Techniques > Systems > Masonry

Norcross Quarry, Route 30, Dorset, Vermont.
Cross-bedded sandstone, Jemez, New Mexico.

Contents

  1. Geology
    1. Stone Performance
    2. McKee, Harley, Introduction to Early American Masonry, Washington, DC: The APT Press, 1973, Part 1, Stone provided
    3. Shadmon, Asher. Stone: An introduction, Intermediate Technology Publications, 1989. provided
  2. MIscellaneous
    1. Ward's for geology supplies.
    2. Stoney Creek Granite Quarry Worker Celebration
    3. Regolith.com
    4. Collecting Rocks
    5. Selected References On Rocks, Minerals, And Gemstones
    6. National Geologic Map Database, which includes GEOLEX, a search tool for lithologic and geochronologic unit names
    7. Building Stone of Our Nation's Capitol
    8. State Geologic Maps
    9. Geologic Maps of the United States
    10. National Mapping Information
    11. Books and Other Publications

Masonry Cleaning, Coating, Consolidation

  1. Mack, Robert C., AIA and Anne E. Grimmer. Preservation Briefs 1: Assessing Cleaning and Water-Repellent Treatments for Historic Masonry Buildings, NPS, rev 2000
  2. Grimmer, Anne E.. Preservation Briefs 6: Dangers of Abrasive Cleaning to Historic Buildings, NPS, 1979
  3. Abrasive or Chemical Masonry Cleaning Techniques: Which should you specify?, ProSoCo
    1. ROTEC® VORTEX Cleaning Process,Quintek
      1. Cleaning System
  4. Restoration Treatments, ProSoCo
  5. Specifications: Restoration and Cleaning of Masonry in Historic Structures, Dvision 04 Masonry, Section 040140, UFGS

Mortars and Repoiting

  1. Soil
    1. Soil Texture
      1. Soil texture, Wikipedia
        1. Particle size (grain size), Wikipedia
          1. Wentworth Grain Size Chart
      2. Lamotte Soil Texture Unit - Sample Collection and Testing peruse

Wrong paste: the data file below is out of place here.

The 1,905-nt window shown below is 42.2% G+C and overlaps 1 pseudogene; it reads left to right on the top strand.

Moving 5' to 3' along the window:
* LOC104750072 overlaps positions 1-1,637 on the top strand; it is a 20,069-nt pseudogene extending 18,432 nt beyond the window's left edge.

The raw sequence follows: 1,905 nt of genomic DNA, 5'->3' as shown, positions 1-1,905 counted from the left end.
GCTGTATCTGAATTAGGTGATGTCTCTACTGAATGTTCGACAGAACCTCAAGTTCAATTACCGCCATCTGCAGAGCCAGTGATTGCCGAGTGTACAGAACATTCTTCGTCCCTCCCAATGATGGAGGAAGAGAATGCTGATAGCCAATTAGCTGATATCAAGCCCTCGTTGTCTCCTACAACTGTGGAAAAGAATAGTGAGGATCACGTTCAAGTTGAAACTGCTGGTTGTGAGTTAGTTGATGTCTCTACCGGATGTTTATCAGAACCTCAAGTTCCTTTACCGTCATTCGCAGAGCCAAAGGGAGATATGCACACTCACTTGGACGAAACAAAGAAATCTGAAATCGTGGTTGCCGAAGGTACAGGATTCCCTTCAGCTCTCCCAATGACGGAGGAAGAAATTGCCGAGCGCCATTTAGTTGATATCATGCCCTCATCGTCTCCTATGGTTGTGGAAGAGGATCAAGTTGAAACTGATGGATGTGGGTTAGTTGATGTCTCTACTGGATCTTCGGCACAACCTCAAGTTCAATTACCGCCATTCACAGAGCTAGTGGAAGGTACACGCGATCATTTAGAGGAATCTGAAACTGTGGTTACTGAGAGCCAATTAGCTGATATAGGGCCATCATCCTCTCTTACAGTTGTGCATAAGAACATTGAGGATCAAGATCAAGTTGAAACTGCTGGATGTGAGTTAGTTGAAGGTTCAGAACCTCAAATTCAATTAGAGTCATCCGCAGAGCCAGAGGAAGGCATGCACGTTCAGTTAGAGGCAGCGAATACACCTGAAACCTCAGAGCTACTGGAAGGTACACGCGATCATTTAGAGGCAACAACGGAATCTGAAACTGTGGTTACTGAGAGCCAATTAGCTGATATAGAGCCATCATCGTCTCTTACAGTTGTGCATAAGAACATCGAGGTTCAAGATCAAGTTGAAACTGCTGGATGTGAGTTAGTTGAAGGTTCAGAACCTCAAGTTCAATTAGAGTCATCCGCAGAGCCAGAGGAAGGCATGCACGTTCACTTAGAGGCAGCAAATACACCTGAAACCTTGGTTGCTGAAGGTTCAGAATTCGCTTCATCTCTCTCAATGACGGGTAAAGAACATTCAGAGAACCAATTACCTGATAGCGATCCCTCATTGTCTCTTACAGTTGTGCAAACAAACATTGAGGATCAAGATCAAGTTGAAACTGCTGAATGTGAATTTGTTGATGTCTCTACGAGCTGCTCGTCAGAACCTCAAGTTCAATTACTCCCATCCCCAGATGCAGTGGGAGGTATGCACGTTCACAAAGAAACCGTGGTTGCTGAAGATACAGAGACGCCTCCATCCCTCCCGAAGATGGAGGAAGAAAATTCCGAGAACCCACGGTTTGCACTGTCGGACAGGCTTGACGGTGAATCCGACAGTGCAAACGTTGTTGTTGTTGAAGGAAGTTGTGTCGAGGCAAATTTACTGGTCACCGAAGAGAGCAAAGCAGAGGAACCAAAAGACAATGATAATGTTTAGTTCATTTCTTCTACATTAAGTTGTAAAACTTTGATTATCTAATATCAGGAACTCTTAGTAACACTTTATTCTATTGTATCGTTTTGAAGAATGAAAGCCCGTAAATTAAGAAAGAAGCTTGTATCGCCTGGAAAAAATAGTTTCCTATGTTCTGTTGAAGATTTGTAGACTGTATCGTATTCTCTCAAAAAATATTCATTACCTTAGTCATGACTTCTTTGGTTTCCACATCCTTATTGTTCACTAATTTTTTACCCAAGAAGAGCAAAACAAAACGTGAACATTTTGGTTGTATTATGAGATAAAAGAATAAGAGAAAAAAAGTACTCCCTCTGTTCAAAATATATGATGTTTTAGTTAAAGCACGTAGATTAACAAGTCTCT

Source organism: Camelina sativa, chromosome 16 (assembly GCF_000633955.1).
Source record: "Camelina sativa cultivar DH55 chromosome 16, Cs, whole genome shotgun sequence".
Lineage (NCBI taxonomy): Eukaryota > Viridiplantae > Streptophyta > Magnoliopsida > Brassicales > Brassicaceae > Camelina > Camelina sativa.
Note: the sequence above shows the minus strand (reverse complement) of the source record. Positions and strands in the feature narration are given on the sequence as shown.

2. Aggregate, Wikipedia
      1. Sand, Wikipedia
      2. Clay, Wikipedia
    3. Aggregate Shake Test
    4. Lamotte Soil Test Unit
  2. Lime
    1. Lime Cycle
    2. Quicklime
    3. Taylor, Jonathan. What is Lime? Building Conservation Directory, 1999.
    4. Taylor, Jonathan. Lime: The Basics. Building Conservation Directory, Historic Churches, 2000.
    5. Ashurst, John. The Technology and Use of Hydraulic Lime. Building Conservation Directory, 1997.
    6. Ellis, Peter. Gauging Lime Mortars. Building Conservation Directory, 2002.
    7. Scottish Lime Center
    8. Virginia Lime Works
      1. St Astier Natural Hydraulic Limes
        1. NHL 2 (feebly hydraulic)
        2. NHL 3.5 (moderately hydraulic)
        3. NHL 5 (hydraulic)
      2. Premixed Lime Mortars
        1. Mix & GO Premixed Lime Mortars
  3. Mortars, Plasters and Cements
    1. Collective
      1. McKee, Harley, Introduction to Early American Masonry, Washington, DC: The APT Press, 1973, Part 3 Mortar provided
    2. Lime mortars
      1. Traditional Lime Putty Mortars & Plasters, Virginia Lime Works
      2. Specification 04100-03: Preparing Lime Mortar for Repoiting Masonry, GSA
    3. Natural Cement
      1. Vicat Prompt Natural Cement, Virginia Lime Works
      2. Rosendale Cement
      3. Pozzolana w, Pozzolan w, Pozzolanic reaction w
    4. Mortar Analysis and Matching
      1. Mortar analysis and replication, Virginia Lime Works
      2. Mortar analysis, US Heritage
      3. Schnable, Lorraine. Mortar Analysis Part 1, Part 2: Analytical Methods, APT Bulletin, Practice Points 05/07.
    5. Mortar Repointing
      1. Repointing Mortar Joints in Historic Masonry Buildings Preservation Briefs 2, National Park Service. Robert C. Mack, FAIA, and John P. Speweik
      2. Practical guides: Masonry repointing, Virginia Lime Works
      3. Speweik, John. The History of Masonry Mortar in America, 1720-1995. provided
      4. Repointing Masonry: Problems with Hard Mortar, New York Landmarks Conservanc
    6. Joint Preparation: A Job for Pneumatics